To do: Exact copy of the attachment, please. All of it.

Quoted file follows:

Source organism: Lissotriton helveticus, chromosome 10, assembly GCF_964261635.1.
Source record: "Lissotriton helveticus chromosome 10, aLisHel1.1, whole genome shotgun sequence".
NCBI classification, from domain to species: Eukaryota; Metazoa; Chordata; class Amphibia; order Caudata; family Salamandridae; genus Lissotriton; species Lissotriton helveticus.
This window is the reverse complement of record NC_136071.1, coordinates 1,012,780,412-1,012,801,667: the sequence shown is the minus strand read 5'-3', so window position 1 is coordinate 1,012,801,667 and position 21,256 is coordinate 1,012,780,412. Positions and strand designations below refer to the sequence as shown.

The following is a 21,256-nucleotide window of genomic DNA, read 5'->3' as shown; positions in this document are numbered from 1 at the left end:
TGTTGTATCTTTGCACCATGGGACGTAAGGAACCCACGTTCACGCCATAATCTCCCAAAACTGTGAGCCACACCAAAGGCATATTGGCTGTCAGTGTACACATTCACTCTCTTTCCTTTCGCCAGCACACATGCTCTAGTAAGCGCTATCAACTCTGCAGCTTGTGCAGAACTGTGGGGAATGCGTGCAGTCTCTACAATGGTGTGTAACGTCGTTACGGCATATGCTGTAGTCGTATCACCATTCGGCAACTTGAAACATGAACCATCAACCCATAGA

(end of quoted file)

Source organism: Lissotriton helveticus, chromosome 10, assembly GCF_964261635.1.
Source record: "Lissotriton helveticus chromosome 10, aLisHel1.1, whole genome shotgun sequence".
NCBI classification, from domain to species: Eukaryota; Metazoa; Chordata; class Amphibia; order Caudata; family Salamandridae; genus Lissotriton; species Lissotriton helveticus.
This window is the reverse complement of record NC_136071.1, coordinates 1,012,780,412-1,012,801,667: the sequence shown is the minus strand read 5'-3', so window position 1 is coordinate 1,012,801,667 and position 21,256 is coordinate 1,012,780,412. Positions and strand designations below refer to the sequence as shown.

The following is a 21,256-nucleotide window of genomic DNA, read 5'->3' as shown; positions in this document are numbered from 1 at the left end:
TGTTGTATCTTTGCACCATGGGACGTAAGGAACCCACGTTCACGCCATAATCTCCCAAAACTGTGAGCCACACCAAAGGCATATTGGCTGTCAGTGTACACATTCACTCTCTTTCCTTTCGCCAGCACACATGCTCTAGTAAGCGCTATCAACTCTGCAGCTTGTGCAGAACTGTGGGGAATGCGTGCAGTCTCTACAATGGTGTGTAACGTCGTTACGGCATATGCTGTAGTCGTATCACCATTCGGCAACTTGAAACATGAACCATCAACCCATAGA